5 Books You May Have Missed this March
From Neo-Noir to Genre-Defying Prose Poetry
There’s no rhyme or reason to which books get reviewed where each month; it’s a complicated alchemy of early attention, critics’ availability, editors’ interest, authorial reputation, and eye of newt . . . What this means is dozens of worthy titles get less attention than they should, and I’m here to help you discover a handful of those, using my own critical acumen and a sprinkling of crushed wolfsbane.
That is to say: Please share the books you think were overlooked in March 2017 by the bookish press in the comments. Some of those hidden treasures might become this year’s award winners, because getting That Big Review is no longer necessarily a herald of fame and fortune. NB: As usual, I am listing these books alphabetically by author.
Odafe Atogun, Taduno’s Song
In Taduno’s Song by Odafe Atogun, those of us who have not read anything about Nigeria since Achebe will be schooled in that country’s modern dilemma: Do you fight the power or raise up the people? Taduno, a superstar musician who has been living in exile, must confront his own demons when his great love Lela writes and awakens his yearning for home. While Atogun’s book is post-colonial dystopia, not based on historical reality, his writing is reminiscent of Coetzee’s South African dystopian novels like Waiting for the Barbarians, with more than a touch of magical realism. When Taduno returns, not one person remembers him; the dictatorial president has power over Lela, who is in prison, and before long, these characters will clash, and clash badly. A must-read.
Mathias Énard, Compass
Compass by Mathias Énard won the 2015 Prix Goncourt, and is deserving of more readers on this side of the pond, because it’s a novel that bridges Orient and Occident in a way I’ve never seen, using the restless sleep of a very ill Viennese musicologist named Franz Ritter as the medium for a mash-up of intersecting European and Islamic cultures. It’s not a book for the faint of heart—some of its sentences are more Joycean than Joyce—and it’s not a book for the plot-driven, lacking one almost entirely. But it is a book for readers who understand that dreams are sometimes the only way to make sense of difference, that one culture’s dreams of another’s may form a connection that cannot be found in any other way.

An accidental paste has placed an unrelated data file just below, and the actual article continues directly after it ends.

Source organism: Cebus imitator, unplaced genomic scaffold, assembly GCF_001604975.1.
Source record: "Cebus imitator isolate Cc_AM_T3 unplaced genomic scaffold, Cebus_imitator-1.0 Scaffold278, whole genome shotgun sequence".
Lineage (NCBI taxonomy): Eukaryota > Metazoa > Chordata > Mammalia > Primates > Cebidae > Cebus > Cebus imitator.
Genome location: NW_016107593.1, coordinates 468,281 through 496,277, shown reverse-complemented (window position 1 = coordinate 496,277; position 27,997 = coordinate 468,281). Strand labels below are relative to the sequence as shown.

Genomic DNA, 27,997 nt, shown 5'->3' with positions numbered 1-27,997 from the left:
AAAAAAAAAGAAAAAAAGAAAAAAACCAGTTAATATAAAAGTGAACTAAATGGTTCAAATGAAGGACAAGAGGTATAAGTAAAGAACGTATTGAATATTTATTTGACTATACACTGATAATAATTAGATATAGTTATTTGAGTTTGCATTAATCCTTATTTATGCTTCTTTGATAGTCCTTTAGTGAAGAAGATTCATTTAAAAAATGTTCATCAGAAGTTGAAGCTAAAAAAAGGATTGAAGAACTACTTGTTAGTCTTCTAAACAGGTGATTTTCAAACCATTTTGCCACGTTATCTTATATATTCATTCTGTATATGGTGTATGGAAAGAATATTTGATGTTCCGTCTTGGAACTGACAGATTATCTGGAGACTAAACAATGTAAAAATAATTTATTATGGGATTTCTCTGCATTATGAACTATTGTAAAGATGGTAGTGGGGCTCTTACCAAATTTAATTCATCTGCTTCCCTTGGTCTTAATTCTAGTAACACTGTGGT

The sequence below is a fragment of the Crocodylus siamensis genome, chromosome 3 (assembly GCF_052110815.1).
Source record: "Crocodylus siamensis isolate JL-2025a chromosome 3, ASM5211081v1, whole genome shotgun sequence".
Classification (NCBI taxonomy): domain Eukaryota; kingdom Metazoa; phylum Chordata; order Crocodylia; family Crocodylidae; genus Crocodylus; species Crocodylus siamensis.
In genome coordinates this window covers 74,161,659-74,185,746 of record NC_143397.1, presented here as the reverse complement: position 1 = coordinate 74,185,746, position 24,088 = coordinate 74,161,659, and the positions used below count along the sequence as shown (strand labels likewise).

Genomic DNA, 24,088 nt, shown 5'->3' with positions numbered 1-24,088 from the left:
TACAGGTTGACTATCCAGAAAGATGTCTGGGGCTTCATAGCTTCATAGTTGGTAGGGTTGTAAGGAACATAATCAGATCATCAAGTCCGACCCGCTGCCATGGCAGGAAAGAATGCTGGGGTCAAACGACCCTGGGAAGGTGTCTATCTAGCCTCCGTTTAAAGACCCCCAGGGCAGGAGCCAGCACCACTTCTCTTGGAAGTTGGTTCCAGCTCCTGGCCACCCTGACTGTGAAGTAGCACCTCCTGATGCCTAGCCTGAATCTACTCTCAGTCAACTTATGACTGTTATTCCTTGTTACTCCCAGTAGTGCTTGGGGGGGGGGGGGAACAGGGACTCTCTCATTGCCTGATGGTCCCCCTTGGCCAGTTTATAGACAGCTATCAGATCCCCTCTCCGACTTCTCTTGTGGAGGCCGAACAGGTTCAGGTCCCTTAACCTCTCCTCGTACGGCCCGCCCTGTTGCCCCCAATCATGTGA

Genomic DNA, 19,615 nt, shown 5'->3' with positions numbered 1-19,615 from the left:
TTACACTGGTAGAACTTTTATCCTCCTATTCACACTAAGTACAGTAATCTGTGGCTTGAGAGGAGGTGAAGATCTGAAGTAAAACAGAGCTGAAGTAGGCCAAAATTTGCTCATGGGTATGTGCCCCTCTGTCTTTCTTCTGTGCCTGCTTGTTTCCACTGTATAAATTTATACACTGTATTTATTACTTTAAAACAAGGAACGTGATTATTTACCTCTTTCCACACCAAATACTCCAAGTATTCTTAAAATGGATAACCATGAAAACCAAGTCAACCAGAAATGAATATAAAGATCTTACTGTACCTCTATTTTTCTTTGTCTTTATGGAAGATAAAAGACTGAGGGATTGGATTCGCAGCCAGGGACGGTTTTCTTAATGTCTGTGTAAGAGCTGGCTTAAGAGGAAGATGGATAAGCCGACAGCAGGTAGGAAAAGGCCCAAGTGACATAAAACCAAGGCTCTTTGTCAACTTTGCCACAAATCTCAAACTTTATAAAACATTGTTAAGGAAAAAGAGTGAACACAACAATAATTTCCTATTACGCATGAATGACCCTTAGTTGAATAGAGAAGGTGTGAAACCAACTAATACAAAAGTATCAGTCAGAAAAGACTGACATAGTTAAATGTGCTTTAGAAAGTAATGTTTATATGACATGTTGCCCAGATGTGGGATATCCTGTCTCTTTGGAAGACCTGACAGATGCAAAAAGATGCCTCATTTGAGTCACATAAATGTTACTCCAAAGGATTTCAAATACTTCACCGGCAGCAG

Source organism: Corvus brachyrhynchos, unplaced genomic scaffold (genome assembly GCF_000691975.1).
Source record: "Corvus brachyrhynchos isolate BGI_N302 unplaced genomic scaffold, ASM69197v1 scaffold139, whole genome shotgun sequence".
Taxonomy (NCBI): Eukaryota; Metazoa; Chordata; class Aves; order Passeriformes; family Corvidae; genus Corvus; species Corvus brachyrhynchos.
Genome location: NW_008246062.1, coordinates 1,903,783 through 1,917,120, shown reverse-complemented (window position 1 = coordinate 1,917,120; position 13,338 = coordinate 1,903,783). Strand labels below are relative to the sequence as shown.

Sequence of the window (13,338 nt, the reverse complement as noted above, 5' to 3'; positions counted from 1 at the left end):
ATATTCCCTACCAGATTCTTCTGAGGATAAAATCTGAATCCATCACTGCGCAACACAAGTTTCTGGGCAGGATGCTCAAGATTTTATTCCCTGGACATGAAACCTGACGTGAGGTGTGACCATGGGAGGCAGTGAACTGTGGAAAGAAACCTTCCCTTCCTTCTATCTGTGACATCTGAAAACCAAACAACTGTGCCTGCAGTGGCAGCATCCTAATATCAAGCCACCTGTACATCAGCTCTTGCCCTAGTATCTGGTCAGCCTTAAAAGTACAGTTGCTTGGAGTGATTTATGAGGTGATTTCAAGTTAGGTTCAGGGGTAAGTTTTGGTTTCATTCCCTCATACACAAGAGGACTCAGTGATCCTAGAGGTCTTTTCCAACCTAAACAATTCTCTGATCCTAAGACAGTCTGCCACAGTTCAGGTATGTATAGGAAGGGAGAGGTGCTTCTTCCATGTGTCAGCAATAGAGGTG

Jim Minick, Fire Is Your Water
Jim Minick first came to my attention after he published his well-received The Blueberry Years, a memoir of his time as an organic blueberry farmer that read like Michael Pollan with principles but without priggishness. In Fire Is Your Water Minick proves that he’s an excellent fiction writer, too. Ada Franklin is a chantrix, a woman who can, in 1953 Pennsylvania, heal any manner of maladies through her sacred chants. After a devastating fire changes Ada and robs her of her faith-healing abilities, she meets a man named Will Burk who has a pet raven named Cicero, and slowly begins to find healing for herself. It’s a remarkable book in which human compassion for animals is woven through the plot with a gossamer touch.
Howard Norman, My Darling Detective
If you’ve not read Howard Norman before, please oh please pick up My Darling Detective. I’ve been waiting for his next book since 2014’s Next Life Might Be Kinder, and I had to wait for four years after What Is Left the Daughter for that one! Detective picks up the noir-ish tone of Next Life and spills black ink on it—literally. Jacob Rigolet, the protagonist, watches his mother fling an open jar of the stuff onto a famous photographer’s masterwork. While Jacob tries to figure out why his librarian mother would do such a thing, his detective fiancée Martha Crauchet actually figures out why his mother would do such a thing, and the effect of radio serials on their self-conceptions adds a witty context to the couple’s 1970s hijinks.
Kate Zambreno, Book of Mutter
Like many books from Semiotext(e), Book of Mutter by Kate Zambreno cannot be easily classified. It’s a meditation, a memoir, a disquisition. It’s poetry, it’s narrative, it’s criticism. It’s a way for Zambreno to cope with her mother’s difficult death from cancer. Finally, it’s a way for Zambreno to bring her formidable mind and talents to examining The Mother, her mother, our mothers, mothers in all of their guises. Her use of prose, verse, photography, scholarship, anecdote—all of these require some work from the reader, which may be why the book hasn’t gained the audience it deserves. She’s included observations from other great minds, too: Barthes, Bourgeois, Woolf, Handke. Every woman and most men will thrill to Zambreno’s tautly tuned elegy for her mother.